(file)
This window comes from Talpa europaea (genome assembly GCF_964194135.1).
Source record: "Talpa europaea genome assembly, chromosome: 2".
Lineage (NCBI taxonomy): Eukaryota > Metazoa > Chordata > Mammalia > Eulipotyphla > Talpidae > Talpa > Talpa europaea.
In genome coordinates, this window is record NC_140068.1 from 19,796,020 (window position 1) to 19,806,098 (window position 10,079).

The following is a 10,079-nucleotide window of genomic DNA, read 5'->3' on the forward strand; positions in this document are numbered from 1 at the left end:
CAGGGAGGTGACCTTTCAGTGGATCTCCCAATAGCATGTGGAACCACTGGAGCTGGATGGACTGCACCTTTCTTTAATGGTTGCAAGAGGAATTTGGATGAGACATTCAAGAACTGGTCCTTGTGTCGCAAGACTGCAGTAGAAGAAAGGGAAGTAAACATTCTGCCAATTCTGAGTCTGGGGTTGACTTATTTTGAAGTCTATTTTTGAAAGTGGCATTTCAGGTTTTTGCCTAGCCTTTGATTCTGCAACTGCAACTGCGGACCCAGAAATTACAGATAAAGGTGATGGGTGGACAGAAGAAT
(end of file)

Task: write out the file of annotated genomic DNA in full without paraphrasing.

This window comes from Talpa europaea (genome assembly GCF_964194135.1).
Source record: "Talpa europaea genome assembly, chromosome: 2".
Lineage (NCBI taxonomy): Eukaryota > Metazoa > Chordata > Mammalia > Eulipotyphla > Talpidae > Talpa > Talpa europaea.
In genome coordinates, this window is record NC_140068.1 from 19,796,020 (window position 1) to 19,806,098 (window position 10,079).

The following is a 10,079-nucleotide window of genomic DNA, read 5'->3' on the forward strand; positions in this document are numbered from 1 at the left end:
CAGGGAGGTGACCTTTCAGTGGATCTCCCAATAGCATGTGGAACCACTGGAGCTGGATGGACTGCACCTTTCTTTAATGGTTGCAAGAGGAATTTGGATGAGACATTCAAGAACTGGTCCTTGTGTCGCAAGACTGCAGTAGAAGAAAGGGAAGTAAACATTCTGCCAATTCTGAGTCTGGGGTTGACTTATTTTGAAGTCTATTTTTGAAAGTGGCATTTCAGGTTTTTGCCTAGCCTTTGATTCTGCAACTGCAACTGCGGACCCAGAAATTACAGATAAAGGTGATGGGTGGACAGAAGAAT